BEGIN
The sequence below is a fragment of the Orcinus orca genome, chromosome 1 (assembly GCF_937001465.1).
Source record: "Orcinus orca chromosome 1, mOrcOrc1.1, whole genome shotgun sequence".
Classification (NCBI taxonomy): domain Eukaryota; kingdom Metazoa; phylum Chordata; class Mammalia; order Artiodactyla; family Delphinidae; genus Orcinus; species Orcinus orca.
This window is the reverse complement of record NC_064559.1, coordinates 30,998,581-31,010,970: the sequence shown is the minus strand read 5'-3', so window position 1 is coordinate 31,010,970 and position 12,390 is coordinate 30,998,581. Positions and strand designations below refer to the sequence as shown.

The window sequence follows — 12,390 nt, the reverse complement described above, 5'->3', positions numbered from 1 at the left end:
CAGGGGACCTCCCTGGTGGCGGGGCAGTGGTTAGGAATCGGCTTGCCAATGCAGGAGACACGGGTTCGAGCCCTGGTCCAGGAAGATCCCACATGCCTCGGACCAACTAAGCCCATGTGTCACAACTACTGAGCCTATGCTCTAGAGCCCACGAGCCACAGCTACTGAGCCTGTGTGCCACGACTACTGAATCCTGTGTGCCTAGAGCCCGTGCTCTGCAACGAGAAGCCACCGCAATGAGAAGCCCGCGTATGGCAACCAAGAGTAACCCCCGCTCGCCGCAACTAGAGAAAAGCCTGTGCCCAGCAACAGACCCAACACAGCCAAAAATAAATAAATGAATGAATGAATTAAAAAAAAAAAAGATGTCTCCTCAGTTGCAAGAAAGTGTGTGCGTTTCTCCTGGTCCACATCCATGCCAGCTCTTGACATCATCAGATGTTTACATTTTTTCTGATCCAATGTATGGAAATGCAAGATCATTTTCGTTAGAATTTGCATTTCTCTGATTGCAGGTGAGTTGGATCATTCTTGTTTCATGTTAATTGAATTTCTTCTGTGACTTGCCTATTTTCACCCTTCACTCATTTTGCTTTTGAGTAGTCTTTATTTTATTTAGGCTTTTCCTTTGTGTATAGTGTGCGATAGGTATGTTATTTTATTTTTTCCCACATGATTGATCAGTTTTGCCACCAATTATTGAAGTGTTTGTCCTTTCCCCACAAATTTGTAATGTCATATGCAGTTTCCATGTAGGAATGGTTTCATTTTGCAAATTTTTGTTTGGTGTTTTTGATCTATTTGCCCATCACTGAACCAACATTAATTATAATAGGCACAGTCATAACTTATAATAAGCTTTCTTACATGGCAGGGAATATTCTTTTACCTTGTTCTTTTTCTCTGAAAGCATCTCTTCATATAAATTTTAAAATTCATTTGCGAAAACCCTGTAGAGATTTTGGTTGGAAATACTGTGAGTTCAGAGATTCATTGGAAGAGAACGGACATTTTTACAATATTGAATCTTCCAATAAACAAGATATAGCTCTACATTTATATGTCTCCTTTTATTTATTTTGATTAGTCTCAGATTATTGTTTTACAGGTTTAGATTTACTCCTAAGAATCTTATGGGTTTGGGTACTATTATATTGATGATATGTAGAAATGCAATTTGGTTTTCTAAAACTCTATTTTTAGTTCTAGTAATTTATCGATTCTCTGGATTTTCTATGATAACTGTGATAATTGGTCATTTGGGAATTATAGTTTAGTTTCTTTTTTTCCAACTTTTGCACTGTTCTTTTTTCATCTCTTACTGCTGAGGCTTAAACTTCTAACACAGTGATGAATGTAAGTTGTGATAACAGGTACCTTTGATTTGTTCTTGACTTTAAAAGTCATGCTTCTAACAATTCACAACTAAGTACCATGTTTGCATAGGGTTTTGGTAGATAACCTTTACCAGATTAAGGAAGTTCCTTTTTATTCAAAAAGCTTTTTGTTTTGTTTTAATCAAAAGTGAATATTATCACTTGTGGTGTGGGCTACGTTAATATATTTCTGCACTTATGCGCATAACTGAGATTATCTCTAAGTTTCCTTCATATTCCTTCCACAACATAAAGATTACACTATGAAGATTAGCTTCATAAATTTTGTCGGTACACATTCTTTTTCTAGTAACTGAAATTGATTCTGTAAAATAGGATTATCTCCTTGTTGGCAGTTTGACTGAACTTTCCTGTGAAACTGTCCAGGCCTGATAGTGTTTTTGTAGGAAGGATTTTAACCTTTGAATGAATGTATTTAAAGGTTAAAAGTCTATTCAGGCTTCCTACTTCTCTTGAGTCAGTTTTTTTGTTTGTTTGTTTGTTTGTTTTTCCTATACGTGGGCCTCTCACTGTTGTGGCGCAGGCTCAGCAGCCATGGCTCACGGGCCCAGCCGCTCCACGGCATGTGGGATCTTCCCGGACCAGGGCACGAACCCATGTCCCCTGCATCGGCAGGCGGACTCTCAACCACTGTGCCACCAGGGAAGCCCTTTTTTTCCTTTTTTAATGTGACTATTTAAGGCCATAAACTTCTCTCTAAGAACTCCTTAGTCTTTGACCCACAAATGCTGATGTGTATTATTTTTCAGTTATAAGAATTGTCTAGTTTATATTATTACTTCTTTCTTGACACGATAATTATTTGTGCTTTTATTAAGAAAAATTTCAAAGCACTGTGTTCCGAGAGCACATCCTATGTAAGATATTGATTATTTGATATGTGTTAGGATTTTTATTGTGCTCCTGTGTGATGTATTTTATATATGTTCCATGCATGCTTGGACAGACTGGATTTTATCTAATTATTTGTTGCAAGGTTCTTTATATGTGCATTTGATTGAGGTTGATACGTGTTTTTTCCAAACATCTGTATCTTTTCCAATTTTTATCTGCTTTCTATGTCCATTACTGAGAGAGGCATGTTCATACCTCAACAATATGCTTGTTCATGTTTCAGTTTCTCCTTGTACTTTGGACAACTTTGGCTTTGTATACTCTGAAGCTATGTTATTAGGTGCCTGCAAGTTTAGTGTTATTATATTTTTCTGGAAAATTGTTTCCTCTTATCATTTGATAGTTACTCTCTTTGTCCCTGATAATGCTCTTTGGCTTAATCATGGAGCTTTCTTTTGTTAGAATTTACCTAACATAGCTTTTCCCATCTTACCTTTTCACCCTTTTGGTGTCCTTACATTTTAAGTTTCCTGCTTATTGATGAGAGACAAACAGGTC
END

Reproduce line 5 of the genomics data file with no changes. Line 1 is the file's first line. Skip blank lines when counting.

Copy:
The window sequence follows — 12,390 nt, the reverse complement described above, 5'->3', positions numbered from 1 at the left end: